Safe Toys And Gifts Month

     BINGHAMTON, NY - "When shopping for gifts this holiday season, remember that toys should be suited to a child's age, interest and skill level," states Jan Chytilo Director of Health Education for the Broome County Health Department.

According to the United States Consumer Product Safety Commission (CPSC), there were 140,700 emergency room visits and 13 deaths due to toy-related injuries in 2003. Toys such as tricycles, scooters, small balls and balloons are responsible for thousands of injuries each year. "This is very important to remember as we recognize December as Safe Toys and Gifts Month," states Ms. Chytilo.

Do not buy toys with long strings or cords for infants and very young children. Ms. Chytilo warns that the cords may become wrapped around an infant's neck and cause strangulation. Never hang toys with long strings, cords, loops or ribbons in or above cribs or playpens where children can become entangled.

While toys should be appealing and interesting to the child, they must be well constructed, durable and safe, as well. She warns that an infant or toddler should never be given toys containing small parts, as they can become lodged in the child's throat. When purchasing a stuffed toy, make sure it is well made, with eyes, nose and mouth securely fastened. Seams on poorly constructed stuffed toys can break open and release small pellets that might be easily swallowed or inhaled. In addition, avoid giving hand-me-down toys with small parts to children under three years of age.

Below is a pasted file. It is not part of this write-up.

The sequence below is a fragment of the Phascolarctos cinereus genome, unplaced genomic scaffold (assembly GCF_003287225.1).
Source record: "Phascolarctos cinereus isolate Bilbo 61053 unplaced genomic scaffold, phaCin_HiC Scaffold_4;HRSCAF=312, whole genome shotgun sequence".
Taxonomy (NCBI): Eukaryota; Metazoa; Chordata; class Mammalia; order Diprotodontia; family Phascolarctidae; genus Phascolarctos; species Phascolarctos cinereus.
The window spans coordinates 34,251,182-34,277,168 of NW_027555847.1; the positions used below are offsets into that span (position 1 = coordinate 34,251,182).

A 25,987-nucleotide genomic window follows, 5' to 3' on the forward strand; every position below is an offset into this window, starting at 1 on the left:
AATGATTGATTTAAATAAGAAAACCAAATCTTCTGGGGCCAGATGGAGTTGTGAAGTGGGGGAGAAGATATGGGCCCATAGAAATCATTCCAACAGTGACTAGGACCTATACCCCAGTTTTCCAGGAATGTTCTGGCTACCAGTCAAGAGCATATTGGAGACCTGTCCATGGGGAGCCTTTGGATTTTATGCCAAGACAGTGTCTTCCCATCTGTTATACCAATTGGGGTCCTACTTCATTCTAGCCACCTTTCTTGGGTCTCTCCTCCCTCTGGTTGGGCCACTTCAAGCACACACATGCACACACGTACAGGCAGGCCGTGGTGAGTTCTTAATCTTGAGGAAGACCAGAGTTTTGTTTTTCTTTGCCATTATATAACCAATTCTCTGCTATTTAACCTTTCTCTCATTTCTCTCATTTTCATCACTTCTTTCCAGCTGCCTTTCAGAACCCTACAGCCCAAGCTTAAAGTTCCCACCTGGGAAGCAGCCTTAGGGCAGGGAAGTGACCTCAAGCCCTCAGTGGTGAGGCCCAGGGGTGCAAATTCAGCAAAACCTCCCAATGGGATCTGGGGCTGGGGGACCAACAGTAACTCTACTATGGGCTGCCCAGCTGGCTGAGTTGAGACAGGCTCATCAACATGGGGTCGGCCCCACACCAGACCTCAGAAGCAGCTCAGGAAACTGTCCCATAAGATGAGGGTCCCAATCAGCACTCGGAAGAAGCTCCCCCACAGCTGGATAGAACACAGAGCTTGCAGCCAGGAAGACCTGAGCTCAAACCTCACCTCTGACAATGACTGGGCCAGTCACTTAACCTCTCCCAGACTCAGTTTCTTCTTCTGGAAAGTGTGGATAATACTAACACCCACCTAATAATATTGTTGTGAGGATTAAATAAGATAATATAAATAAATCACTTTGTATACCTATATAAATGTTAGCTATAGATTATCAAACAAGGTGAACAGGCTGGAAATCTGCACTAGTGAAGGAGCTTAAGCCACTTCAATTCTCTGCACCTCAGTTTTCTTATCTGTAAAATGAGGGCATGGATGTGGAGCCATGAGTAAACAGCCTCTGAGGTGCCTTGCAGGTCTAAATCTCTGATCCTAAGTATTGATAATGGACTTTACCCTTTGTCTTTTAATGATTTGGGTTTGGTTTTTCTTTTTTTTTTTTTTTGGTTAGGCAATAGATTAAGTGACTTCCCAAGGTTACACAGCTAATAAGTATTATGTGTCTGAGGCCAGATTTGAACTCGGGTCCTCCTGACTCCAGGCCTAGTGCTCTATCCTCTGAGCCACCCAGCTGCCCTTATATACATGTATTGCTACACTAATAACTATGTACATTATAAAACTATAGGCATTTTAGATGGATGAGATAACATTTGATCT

Ms. Chytilo urges parents to carefully read the labels on all toys for safety instructions and age recommendations. Parents should also explain and/or show the child how to use toys properly and safely, and they should monitor children while playing.

She also warns that dart guns or other toys for older children might be capable of firing articles not intended for use in the toy and, therefore, should be avoided. Also, beware of toys that propel objects that could injure the child's eyes.

Also, toys with sharp edges or points should not be purchased. "Toys made of brittle plastic or glass can be broken easily, exposing dangerously sharp cutting edges," warns Ms. Chytilo. In addition, avoid toys that produce extremely loud noises that may damage a child's hearing.

She reminds parents to examine toys periodically, and to look for sharp edges and points that may have developed. Repair broken toys, and discard toys that cannot be fixed.

For more information on selecting safe toys for your children, visit www.cpsc.gov or write Toy Safety, Box 2000, Albany, New York 12220.